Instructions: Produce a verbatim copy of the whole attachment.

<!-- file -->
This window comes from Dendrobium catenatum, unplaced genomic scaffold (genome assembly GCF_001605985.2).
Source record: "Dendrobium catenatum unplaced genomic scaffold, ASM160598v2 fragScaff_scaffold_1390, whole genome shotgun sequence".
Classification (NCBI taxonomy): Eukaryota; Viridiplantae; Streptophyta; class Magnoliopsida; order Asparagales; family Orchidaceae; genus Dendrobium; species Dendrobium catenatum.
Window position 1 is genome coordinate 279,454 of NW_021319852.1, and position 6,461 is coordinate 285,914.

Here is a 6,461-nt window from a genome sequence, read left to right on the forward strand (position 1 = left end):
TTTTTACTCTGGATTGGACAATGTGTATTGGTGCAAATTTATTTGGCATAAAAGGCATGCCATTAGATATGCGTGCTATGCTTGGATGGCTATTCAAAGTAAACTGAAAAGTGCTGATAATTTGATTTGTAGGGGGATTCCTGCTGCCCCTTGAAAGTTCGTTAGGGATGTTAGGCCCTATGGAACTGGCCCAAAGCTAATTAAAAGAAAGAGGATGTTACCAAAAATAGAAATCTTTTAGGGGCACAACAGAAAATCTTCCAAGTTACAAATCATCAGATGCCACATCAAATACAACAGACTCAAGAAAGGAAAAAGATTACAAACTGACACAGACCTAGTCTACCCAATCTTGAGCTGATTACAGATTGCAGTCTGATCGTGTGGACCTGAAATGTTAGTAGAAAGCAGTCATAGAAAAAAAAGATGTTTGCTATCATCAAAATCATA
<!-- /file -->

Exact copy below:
This window comes from Dendrobium catenatum, unplaced genomic scaffold (genome assembly GCF_001605985.2).
Source record: "Dendrobium catenatum unplaced genomic scaffold, ASM160598v2 fragScaff_scaffold_1390, whole genome shotgun sequence".
Classification (NCBI taxonomy): Eukaryota; Viridiplantae; Streptophyta; class Magnoliopsida; order Asparagales; family Orchidaceae; genus Dendrobium; species Dendrobium catenatum.
Window position 1 is genome coordinate 279,454 of NW_021319852.1, and position 6,461 is coordinate 285,914.

Here is a 6,461-nt window from a genome sequence, read left to right on the forward strand (position 1 = left end):
TTTTTACTCTGGATTGGACAATGTGTATTGGTGCAAATTTATTTGGCATAAAAGGCATGCCATTAGATATGCGTGCTATGCTTGGATGGCTATTCAAAGTAAACTGAAAAGTGCTGATAATTTGATTTGTAGGGGGATTCCTGCTGCCCCTTGAAAGTTCGTTAGGGATGTTAGGCCCTATGGAACTGGCCCAAAGCTAATTAAAAGAAAGAGGATGTTACCAAAAATAGAAATCTTTTAGGGGCACAACAGAAAATCTTCCAAGTTACAAATCATCAGATGCCACATCAAATACAACAGACTCAAGAAAGGAAAAAGATTACAAACTGACACAGACCTAGTCTACCCAATCTTGAGCTGATTACAGATTGCAGTCTGATCGTGTGGACCTGAAATGTTAGTAGAAAGCAGTCATAGAAAAAAAAGATGTTTGCTATCATCAAAATCATA